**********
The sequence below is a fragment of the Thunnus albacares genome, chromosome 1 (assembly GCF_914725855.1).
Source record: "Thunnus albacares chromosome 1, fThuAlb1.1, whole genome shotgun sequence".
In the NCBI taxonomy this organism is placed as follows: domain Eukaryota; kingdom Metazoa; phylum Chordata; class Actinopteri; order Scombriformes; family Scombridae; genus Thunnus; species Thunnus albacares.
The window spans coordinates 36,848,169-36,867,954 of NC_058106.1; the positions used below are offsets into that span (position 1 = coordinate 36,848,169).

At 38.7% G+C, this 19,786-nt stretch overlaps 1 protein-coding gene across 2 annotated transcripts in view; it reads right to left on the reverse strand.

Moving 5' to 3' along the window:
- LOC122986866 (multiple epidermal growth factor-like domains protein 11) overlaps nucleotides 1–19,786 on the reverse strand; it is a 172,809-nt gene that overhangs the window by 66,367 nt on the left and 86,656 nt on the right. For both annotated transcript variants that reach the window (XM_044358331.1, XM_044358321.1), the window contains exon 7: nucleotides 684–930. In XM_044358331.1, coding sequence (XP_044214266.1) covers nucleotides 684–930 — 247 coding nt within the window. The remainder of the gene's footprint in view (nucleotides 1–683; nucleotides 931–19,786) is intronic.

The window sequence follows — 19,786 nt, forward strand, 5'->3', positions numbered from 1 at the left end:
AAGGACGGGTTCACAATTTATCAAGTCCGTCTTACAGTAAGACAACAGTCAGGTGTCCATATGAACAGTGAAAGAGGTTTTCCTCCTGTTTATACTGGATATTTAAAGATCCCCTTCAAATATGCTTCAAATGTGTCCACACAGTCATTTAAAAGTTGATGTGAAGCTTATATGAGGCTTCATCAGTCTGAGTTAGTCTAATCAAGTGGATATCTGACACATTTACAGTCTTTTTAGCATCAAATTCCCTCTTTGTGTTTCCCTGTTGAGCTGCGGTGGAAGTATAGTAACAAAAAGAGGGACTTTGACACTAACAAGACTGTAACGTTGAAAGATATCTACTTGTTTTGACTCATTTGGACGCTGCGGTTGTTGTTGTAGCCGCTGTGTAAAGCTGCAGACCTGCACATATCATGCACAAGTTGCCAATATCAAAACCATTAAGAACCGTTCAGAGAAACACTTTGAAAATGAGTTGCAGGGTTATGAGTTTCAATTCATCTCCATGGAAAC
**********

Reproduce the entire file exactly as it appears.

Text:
The sequence below is a fragment of the Thunnus albacares genome, chromosome 1 (assembly GCF_914725855.1).
Source record: "Thunnus albacares chromosome 1, fThuAlb1.1, whole genome shotgun sequence".
In the NCBI taxonomy this organism is placed as follows: domain Eukaryota; kingdom Metazoa; phylum Chordata; class Actinopteri; order Scombriformes; family Scombridae; genus Thunnus; species Thunnus albacares.
The window spans coordinates 36,848,169-36,867,954 of NC_058106.1; the positions used below are offsets into that span (position 1 = coordinate 36,848,169).

At 38.7% G+C, this 19,786-nt stretch overlaps 1 protein-coding gene across 2 annotated transcripts in view; it reads right to left on the reverse strand.

Moving 5' to 3' along the window:
- LOC122986866 (multiple epidermal growth factor-like domains protein 11) overlaps nucleotides 1–19,786 on the reverse strand; it is a 172,809-nt gene that overhangs the window by 66,367 nt on the left and 86,656 nt on the right. For both annotated transcript variants that reach the window (XM_044358331.1, XM_044358321.1), the window contains exon 7: nucleotides 684–930. In XM_044358331.1, coding sequence (XP_044214266.1) covers nucleotides 684–930 — 247 coding nt within the window. The remainder of the gene's footprint in view (nucleotides 1–683; nucleotides 931–19,786) is intronic.

The window sequence follows — 19,786 nt, forward strand, 5'->3', positions numbered from 1 at the left end:
AAGGACGGGTTCACAATTTATCAAGTCCGTCTTACAGTAAGACAACAGTCAGGTGTCCATATGAACAGTGAAAGAGGTTTTCCTCCTGTTTATACTGGATATTTAAAGATCCCCTTCAAATATGCTTCAAATGTGTCCACACAGTCATTTAAAAGTTGATGTGAAGCTTATATGAGGCTTCATCAGTCTGAGTTAGTCTAATCAAGTGGATATCTGACACATTTACAGTCTTTTTAGCATCAAATTCCCTCTTTGTGTTTCCCTGTTGAGCTGCGGTGGAAGTATAGTAACAAAAAGAGGGACTTTGACACTAACAAGACTGTAACGTTGAAAGATATCTACTTGTTTTGACTCATTTGGACGCTGCGGTTGTTGTTGTAGCCGCTGTGTAAAGCTGCAGACCTGCACATATCATGCACAAGTTGCCAATATCAAAACCATTAAGAACCGTTCAGAGAAACACTTTGAAAATGAGTTGCAGGGTTATGAGTTTCAATTCATCTCCATGGAAAC